The Akran also took time to ask young Africans not to forget their culture in a hurry as was prevalent all over the continent but that they should appreciate it so as to make progress. He said, “Young Africans don’t appreciate our culture. The way they dress, the music they listen to do not portray them as Africans.”
He, however, expressed optimism that the reality was fast dawning on Africans to take what was theirs seriously as even the educated ones that used to look down on African culture were beginning to see things differently and were now appreciating the culture. He asserted that nothing was being done wrongly in a festival like the Badagry Festival but that it was a celebration of a people’s heritage, which was “a good thing to do as a people derived their greatness from their culture”.
While noting that attendance was poor at the opening, the Akran urged corporate bodies to emulate the support communications company, MTN, provided towards realising the laudable goals of the festival. He also stated that it was through festivals that “we can showcase our African culture and start initiating children into the core values of the continent by making them appreciate their culture”.
Earlier, Africa Renaissance Foundation (AREFO) president and organizer of the Badagry Festival Mr. Babatunde Olaide-Mesewaku said the festival was organised yearly to “Reminisce on our history, our heritage and origin and for us as a people to develop and the progress of Badagry. It is a tool to make Badagry a tourism destination haven on the West African coast.
“Today is dedicated to the Abolition of the Trans Atlantic Slave Trade in Badagry, whose early history was characterised by slave trade, which has become an important heritage in the world. On March 15, 1852 (159 ago), Badagry chiefs sat together and signed a treaty to abolish slave trade in Badagry. We must line up with global trends to remember our great great grand fathers so that Badagry would not go into extinction.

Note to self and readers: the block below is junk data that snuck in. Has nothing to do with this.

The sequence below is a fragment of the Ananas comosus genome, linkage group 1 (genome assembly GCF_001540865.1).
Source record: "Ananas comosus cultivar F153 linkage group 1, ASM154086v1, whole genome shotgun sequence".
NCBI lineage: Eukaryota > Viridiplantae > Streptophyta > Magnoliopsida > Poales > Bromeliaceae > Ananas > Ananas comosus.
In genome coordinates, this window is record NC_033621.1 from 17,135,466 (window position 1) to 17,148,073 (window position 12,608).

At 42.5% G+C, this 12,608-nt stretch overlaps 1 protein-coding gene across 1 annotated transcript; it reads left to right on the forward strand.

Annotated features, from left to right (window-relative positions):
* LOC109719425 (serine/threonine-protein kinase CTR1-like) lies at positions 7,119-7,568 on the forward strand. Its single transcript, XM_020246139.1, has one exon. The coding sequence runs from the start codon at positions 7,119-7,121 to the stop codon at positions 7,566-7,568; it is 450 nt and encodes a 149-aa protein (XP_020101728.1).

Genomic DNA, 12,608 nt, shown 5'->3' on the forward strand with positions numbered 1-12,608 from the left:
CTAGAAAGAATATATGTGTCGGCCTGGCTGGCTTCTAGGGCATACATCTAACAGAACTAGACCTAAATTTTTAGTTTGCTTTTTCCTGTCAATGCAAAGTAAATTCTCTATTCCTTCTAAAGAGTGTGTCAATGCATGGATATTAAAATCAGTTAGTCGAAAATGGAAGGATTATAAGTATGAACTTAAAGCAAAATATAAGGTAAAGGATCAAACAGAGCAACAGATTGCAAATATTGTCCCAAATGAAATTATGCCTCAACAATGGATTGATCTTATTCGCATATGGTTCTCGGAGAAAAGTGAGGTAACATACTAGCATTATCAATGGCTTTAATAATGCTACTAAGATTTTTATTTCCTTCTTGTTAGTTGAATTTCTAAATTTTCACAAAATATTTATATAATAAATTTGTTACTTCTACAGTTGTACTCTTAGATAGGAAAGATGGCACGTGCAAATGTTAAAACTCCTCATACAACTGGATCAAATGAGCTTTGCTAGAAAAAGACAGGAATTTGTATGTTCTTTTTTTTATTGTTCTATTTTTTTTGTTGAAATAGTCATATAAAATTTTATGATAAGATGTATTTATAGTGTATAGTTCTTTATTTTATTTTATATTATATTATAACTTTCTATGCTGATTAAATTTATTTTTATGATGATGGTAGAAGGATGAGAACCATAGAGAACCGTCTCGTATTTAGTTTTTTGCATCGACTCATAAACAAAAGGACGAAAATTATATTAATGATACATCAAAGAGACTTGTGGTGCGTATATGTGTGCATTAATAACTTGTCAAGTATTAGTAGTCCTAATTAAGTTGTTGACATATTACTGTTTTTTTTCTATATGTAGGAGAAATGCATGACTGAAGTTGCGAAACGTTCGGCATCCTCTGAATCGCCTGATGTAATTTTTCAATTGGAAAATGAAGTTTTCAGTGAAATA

“We want to use the occasion to atone for the souls of those who shed their blood in Badagry to cleanse the community of the sins of the past. Today, we have relics in Badagry of the slave trade. The first white slaver in Badagry has his grave at the oba’s palace. We use this festival to say that our community does not forget its history”.
Different activities have been being performed daily since Saturday all through to Saturay, August 6, when the curtain falls on the 2011 edition of the Badagry Festival with a grand finale at the Badagry Grammar School playground.
Other events at the opening ceremony were a painting exhibition, which the Akran was conducted round, a fashion parade put together by the Skills Acquisition Centre, Badagry, a lecture on the importance of culture by Mr. Damola Dacosta and the performance of drama piece titled, Wailings from Badagry.
Also present were event chairman and former Provost, College of Health Services, Igbinedion University, Okada, Edo State, Prof. M.O. Padonu, MTN Regional Marketing Manager, Mr. Dola Bamgbose, Hodonu Nathaniel, who coordinated the children’s painting competition, Badagry head, Christian Association of Nigeria (CAN) and the chief Imam of Badagry Division.